the joys of winter: hot chocolate, etc.

What is one thing in particular that I like about winter?  Hot chocolate! This year I plan to test different cocoa beverages around the city.  In February I investigated two places. The first was an Italian gelateria called Pozzetto located at 39 rue du Roi de Sicile near the St Paul metro station.  It’s a cute, homey place; welcoming and warm.  I sat at a little round table and the woman who works there brought me this:Feb 2013 photo exhibit and Marais 081Feb 2013 photo exhibit and Marais 083Feb 2013 photo exhibit and Marais 084

This is what I had been missing all these years…this was the real deal:  Italian cioccolata calda.  Glossy, unctuous, not sweet and deeply joyous.  I sat there savouring each mouthful while uttering murmurs of satisfaction and then I scraped the bottom of the cup with the spoon to get every last drop.  I swear, if the woman hadn’t been looking I would’ve shamelessly licked the cup clean with my tongue.

“Splendido”, I said to the woman who was from Rome.  “Grazie”, she replied.

I will return to that place. Not only for the chocolate, but because it’s a friendly, down to earth kind of place. Sometimes you get tired of pretentious places and prices. Back outside I discovered an adorable Portuguese pastry shop next door called Comme A Lisbonne.  Tiny and immaculate, it serves only espresso and perfect, freshly-made custard tarts called pasteis de nata.  I had one.

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The second place I went to (not on the same day!) is at the top end of the Marais. Called Jacques Genin, chocolatier, it can be found at number 133 rue de Turenne. The hot chocolate came to me on a tray in a white porcelain pitcher.  Accompanying the pitcher was a large, white porcelain cup and saucer, glass of water and sugar bowl.  I’d say this was hot chocolate for grown-ups. The space itself, like the hot chocolate, is minimalistic. I wouldn’t bring kids here.  And a good thing, too, because when I filled the cup only halfway and then drank, I immediately burned my tongue and the inside of my mouth. It was scalding hot. It lacked the unctuosity that I like, but was not overly sweet which is a good thing. If you desire a sweeter taste, just plop in a sugar cube or two.  I paid 7 euros for the burnt tongue.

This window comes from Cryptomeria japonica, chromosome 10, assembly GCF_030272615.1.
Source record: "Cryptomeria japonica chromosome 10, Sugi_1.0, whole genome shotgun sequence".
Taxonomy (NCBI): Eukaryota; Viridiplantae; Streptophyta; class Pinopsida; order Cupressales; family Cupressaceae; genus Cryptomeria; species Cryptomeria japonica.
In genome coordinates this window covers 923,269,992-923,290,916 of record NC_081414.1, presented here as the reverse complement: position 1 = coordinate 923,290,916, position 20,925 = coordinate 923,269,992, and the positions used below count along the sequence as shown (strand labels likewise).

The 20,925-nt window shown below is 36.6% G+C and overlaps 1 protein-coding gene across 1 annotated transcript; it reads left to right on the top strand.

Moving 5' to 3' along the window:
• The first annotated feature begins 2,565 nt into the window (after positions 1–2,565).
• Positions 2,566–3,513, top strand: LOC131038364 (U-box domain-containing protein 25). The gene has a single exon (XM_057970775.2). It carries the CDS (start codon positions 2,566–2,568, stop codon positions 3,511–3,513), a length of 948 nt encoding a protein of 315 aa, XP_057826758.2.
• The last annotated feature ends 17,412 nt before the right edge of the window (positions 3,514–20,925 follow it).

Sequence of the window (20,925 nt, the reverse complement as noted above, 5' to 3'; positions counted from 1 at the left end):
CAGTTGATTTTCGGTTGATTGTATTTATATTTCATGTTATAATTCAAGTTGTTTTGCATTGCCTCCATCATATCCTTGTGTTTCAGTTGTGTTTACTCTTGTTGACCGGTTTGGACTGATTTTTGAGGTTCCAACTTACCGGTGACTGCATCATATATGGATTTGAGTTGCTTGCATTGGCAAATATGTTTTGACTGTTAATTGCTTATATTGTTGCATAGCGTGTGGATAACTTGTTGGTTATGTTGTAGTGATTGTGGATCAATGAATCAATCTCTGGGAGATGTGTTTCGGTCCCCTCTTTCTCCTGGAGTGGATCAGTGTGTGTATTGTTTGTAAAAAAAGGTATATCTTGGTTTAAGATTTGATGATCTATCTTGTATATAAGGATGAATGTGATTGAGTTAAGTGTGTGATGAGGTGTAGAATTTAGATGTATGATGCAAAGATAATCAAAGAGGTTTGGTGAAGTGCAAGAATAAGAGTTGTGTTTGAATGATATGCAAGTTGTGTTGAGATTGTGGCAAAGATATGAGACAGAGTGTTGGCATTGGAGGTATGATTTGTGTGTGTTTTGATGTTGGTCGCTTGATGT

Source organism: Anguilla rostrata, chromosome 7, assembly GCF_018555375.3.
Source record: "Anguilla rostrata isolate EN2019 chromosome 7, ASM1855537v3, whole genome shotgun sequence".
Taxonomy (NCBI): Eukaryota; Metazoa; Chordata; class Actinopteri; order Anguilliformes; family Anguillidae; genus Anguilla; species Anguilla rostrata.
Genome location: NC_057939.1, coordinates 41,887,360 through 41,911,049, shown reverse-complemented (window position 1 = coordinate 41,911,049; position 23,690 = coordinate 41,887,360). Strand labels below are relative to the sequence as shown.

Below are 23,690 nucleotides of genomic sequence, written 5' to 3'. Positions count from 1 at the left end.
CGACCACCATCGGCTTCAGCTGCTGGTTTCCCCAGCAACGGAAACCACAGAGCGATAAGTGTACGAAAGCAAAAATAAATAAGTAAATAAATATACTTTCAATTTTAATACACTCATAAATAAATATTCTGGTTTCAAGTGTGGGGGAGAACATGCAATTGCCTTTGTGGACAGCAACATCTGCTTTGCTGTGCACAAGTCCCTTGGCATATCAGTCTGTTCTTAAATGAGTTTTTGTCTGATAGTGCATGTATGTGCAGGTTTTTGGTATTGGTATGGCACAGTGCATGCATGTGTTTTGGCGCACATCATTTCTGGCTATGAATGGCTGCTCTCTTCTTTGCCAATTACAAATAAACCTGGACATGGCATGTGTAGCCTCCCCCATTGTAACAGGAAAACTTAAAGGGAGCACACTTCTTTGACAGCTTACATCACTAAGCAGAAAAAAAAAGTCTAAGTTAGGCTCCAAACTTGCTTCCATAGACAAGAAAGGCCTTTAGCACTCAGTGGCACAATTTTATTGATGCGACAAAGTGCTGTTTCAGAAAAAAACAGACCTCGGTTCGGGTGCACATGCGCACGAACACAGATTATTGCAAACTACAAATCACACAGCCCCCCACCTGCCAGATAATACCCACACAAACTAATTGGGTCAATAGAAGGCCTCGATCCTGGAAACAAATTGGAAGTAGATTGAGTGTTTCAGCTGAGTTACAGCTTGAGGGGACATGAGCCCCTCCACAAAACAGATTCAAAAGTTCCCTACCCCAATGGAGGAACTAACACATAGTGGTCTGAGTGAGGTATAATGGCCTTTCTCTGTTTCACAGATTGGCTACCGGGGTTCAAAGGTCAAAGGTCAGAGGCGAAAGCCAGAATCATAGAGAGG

Another great day in the Marais: photo exhibition, Italian hot chocolate, Portuguese pasteis de nata…

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It was only an afternoon but a full one.  And very enjoyable.  It’s still cold and gray here in Paris on Friday February the 8th.  There’s a photography exhibition currently showing at the Maison Européenne de la Photographie, so I jumped on the metro and got off at Saint Paul.

Here’s what’s great about France: the majority of museums and art galleries offer two admission fees – regular and reduced. The regular fee at the Maison Européenne de la Photographie is 8 euros and the reduced fee is 4 euros. The French government believes that while you’re unemployed, you might as well get out and look at art. Reduced admission fees also apply to those over 60, students, large families, teachers, artists and welfare recipients. Free admission is offered to children under 8, journalists, civil servants and PWDs (Persons With Disabilities.)

There are also free days. The first Sunday of every month, for example, entry to all national museums is free. This is to encourage people to enjoy art and to cultivate their minds. The same policy applies in Great Britain. This is a marvellous example of what’s called the “democratization of culture” – to make it populist and not elitist.  But who pays in the end?  We do. Those who live, work and pay taxes in France. We all contribute to the financing of French museums (among other things) through taxes.

Joel Meyerowitz – A Retrospective 

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I love street photography. Especially from the 1960s and 70s, my two most favourite decades. I really enjoyed looking at these captivating, nostalgic images. Frozen in time. I look at the people in the photos and wonder “Where are they now?”

Here’s a brief bio of the artist: Born in 1938 in the Bronx, Joel Meyerowitz is the archetypal New Yorker, embracing the 21st-century with curiosity and empathy. It was in 1962, following his first meeting with Robert Frank, that he began to roam the streets of New York with his 35 mm camera and black and white film. A long trip to Europe marked a turning point in his career. Meyerowitz permanently adopted color in 1972. He also switched to large format photography, often using an 8×10 camera to produce photographs of places and people. This retrospective exhibition presents, for the first time, his earliest black and white photographs alongside a larger body of work in color.